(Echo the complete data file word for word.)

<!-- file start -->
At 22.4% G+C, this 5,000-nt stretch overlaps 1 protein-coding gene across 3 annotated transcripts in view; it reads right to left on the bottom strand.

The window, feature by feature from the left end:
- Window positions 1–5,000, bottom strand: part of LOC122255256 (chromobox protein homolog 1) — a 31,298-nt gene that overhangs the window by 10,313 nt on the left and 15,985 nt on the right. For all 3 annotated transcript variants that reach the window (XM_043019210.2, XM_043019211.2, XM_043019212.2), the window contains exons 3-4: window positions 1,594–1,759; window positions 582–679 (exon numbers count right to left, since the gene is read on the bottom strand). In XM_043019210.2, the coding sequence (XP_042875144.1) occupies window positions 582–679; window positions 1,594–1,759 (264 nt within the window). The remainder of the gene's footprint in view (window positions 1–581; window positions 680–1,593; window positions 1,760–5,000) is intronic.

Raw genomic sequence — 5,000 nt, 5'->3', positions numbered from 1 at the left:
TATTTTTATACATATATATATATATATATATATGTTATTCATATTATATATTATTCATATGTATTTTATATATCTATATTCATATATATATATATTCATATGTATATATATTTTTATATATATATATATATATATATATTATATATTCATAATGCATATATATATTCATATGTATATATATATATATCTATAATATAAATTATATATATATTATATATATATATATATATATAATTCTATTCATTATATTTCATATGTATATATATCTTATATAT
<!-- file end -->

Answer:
At 22.4% G+C, this 5,000-nt stretch overlaps 1 protein-coding gene across 3 annotated transcripts in view; it reads right to left on the bottom strand.

The window, feature by feature from the left end:
- Window positions 1–5,000, bottom strand: part of LOC122255256 (chromobox protein homolog 1) — a 31,298-nt gene that overhangs the window by 10,313 nt on the left and 15,985 nt on the right. For all 3 annotated transcript variants that reach the window (XM_043019210.2, XM_043019211.2, XM_043019212.2), the window contains exons 3-4: window positions 1,594–1,759; window positions 582–679 (exon numbers count right to left, since the gene is read on the bottom strand). In XM_043019210.2, the coding sequence (XP_042875144.1) occupies window positions 582–679; window positions 1,594–1,759 (264 nt within the window). The remainder of the gene's footprint in view (window positions 1–581; window positions 680–1,593; window positions 1,760–5,000) is intronic.

Raw genomic sequence — 5,000 nt, 5'->3', positions numbered from 1 at the left:
TATTTTTATACATATATATATATATATATATATGTTATTCATATTATATATTATTCATATGTATTTTATATATCTATATTCATATATATATATATTCATATGTATATATATTTTTATATATATATATATATATATATATTATATATTCATAATGCATATATATATTCATATGTATATATATATATATCTATAATATAAATTATATATATATTATATATATATATATATATATAATTCTATTCATTATATTTCATATGTATATATATCTTATATAT